According to a new study published in the Journal of Cognitive Enhancement, the skills for maintaining alertness developed through intense meditation training persist for up to seven years later. The study is based on the Shamatha Project, a comprehensive study of the cognitive, psychological, and biological effects of meditation conducted by researchers at the University of California, Davis, Center for Mind and Brain.
“This study is the first to provide evidence that intense and sustained meditation practice is associated with sustained improvements in sustained attention and inhibition of reaction, with the potential to alter the longitudinal trajectories of cognitive changes over the course of a person’s life,” said the lead author Anthony Zanesco, postdoctoral researcher at the University of Miami who started working on the project before completing his PhD. Program in Psychology at UC Davis. The project is led by Clifford Saron, a scientist at the UC Davis Center for Mind and Brain, in collaboration with a large group of researchers.
The Shamatha Project is the most comprehensive longitudinal study of intense meditation to date and has drawn the attention of scholars and Buddhist scholars alike, including the Dalai Lama, who sponsored the project. It examines the effects of two intense meditation retreats held at Shambhala Mountain Center in Red Feather Lakes, Colorado in 2007. The study followed 60 experienced meditators who participated in these three month meditation retreats and were continuously tutored in meditation techniques by Buddhist scholar, author, and teacher B. Alan Wallace of the Santa Barbara Institute for Consciousness Studies. They attended group meditation sessions twice a day and practiced individually for about six hours a day.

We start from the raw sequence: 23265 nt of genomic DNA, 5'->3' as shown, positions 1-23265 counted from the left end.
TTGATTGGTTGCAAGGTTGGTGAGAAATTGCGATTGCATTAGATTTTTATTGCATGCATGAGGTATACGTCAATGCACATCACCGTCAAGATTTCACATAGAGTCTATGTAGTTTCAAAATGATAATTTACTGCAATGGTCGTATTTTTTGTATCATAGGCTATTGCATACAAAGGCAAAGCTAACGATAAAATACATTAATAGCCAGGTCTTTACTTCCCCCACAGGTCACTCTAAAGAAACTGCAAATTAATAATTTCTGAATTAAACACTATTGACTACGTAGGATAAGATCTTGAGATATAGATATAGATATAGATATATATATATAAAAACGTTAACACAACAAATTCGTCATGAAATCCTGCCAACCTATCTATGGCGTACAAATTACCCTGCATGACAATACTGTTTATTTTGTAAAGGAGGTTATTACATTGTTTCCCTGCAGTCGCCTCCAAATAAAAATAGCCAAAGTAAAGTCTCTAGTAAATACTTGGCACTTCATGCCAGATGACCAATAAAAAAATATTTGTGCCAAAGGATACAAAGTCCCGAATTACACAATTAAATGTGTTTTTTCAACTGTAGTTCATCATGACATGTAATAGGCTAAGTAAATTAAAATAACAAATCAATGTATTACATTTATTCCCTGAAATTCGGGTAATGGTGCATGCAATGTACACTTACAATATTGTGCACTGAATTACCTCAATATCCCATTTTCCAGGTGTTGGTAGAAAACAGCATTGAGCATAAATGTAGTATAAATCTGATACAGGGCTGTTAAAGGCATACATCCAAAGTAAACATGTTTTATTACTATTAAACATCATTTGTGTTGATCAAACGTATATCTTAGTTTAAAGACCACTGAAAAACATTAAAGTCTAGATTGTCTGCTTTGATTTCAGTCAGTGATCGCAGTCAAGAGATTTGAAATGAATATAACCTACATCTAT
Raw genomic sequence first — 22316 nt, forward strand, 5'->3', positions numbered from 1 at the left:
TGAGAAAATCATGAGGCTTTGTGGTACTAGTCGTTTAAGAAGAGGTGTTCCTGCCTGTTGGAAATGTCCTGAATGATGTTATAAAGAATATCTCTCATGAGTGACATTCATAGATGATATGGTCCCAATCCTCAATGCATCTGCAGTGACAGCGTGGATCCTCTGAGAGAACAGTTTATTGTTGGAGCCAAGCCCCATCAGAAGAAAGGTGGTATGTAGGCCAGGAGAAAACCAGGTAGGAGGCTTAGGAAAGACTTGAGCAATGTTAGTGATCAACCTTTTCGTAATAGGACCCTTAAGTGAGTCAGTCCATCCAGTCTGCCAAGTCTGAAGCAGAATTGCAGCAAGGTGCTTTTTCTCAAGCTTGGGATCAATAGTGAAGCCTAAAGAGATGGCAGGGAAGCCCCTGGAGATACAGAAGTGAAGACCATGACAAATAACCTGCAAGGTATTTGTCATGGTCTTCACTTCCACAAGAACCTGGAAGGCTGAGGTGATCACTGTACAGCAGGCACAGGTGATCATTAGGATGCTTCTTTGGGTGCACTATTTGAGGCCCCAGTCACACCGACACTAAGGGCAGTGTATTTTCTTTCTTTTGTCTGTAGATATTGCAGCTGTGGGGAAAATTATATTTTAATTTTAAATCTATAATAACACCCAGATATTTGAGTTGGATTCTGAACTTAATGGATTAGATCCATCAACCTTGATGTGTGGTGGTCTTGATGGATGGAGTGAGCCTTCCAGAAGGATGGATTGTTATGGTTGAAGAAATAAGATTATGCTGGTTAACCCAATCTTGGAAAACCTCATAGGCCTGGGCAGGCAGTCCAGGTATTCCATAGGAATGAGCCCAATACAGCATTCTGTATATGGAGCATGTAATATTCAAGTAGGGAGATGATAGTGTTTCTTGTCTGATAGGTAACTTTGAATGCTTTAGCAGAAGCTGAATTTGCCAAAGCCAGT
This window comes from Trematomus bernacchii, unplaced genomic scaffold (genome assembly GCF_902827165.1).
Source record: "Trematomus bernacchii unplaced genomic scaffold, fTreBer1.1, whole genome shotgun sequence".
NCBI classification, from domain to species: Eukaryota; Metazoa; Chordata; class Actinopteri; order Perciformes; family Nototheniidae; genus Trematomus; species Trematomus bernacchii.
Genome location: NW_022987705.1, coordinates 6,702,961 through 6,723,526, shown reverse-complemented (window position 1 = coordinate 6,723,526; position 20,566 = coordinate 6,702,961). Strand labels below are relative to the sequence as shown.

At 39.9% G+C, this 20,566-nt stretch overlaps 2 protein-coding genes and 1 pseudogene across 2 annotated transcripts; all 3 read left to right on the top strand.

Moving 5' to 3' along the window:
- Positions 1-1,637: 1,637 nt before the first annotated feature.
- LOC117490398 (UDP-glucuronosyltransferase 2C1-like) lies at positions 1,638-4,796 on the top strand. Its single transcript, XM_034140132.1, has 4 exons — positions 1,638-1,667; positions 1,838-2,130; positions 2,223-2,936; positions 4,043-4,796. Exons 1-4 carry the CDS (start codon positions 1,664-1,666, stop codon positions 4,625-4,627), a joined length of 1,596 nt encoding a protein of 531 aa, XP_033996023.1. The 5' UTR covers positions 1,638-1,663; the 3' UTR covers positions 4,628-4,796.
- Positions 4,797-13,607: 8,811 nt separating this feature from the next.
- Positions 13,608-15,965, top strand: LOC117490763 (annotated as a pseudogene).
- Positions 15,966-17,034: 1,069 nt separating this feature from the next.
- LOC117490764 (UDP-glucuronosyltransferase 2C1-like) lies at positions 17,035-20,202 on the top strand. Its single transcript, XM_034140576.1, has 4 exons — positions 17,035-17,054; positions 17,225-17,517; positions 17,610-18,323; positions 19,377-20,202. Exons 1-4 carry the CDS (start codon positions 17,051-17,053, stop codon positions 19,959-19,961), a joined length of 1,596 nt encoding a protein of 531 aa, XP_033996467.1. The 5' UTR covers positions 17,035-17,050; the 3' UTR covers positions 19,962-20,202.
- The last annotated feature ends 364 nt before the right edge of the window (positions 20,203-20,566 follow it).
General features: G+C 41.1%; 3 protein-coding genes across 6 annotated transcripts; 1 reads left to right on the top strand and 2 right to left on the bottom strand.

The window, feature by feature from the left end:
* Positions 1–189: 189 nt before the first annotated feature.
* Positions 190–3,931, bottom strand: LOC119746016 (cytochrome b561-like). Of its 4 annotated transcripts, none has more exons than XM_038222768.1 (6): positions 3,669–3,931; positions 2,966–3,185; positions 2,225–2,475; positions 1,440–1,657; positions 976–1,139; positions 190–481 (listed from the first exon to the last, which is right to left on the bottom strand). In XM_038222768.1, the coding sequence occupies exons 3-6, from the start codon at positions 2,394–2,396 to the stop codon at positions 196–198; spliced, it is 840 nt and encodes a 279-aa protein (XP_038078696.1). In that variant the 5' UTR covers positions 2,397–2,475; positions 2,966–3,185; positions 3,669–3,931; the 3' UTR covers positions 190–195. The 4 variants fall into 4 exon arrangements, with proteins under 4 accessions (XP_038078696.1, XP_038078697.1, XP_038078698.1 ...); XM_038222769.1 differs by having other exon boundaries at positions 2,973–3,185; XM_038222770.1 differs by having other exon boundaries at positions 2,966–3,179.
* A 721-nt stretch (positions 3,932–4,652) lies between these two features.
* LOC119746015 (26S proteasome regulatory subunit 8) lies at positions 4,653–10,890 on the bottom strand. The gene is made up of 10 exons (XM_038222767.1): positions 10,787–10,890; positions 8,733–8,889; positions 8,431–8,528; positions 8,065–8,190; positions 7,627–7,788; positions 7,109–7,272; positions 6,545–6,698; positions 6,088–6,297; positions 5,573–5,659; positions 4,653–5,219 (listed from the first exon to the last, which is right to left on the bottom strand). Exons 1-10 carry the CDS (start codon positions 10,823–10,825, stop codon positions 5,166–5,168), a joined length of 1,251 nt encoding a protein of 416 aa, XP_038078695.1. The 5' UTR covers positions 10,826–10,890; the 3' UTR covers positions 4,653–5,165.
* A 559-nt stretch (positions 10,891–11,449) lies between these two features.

Profits that are sustained in regular meditators
Immediately after the study, participants in the meditation retreat showed improvements in attention, as well as general mental well-being and the ability to cope with stress.
Since the retreat, the researchers have reexamined the participants after six and 18 months, and most recently after seven years. The 40 participants who remained in the study at this final follow-up all stated that they had continued some form of meditation practice for a period of seven years, averaging about an hour a day.
The new study shows that some of these attentional gains observed immediately after the withdrawal were maintained seven years later, especially among older participants who maintained a more diligent meditation practice over the seven years. Compared to those who practiced less, these participants maintained cognitive gains and did not show typical patterns of age-related decline in sustained attention.
The lifestyle or personality of the participants may also have contributed to the observations, Zanesco noted. The benefits of meditation seemed to have plateaued even among the most practiced participants after the retreat: this could have an impact on how much meditation can actually affect human perception and how the brain works, he said.
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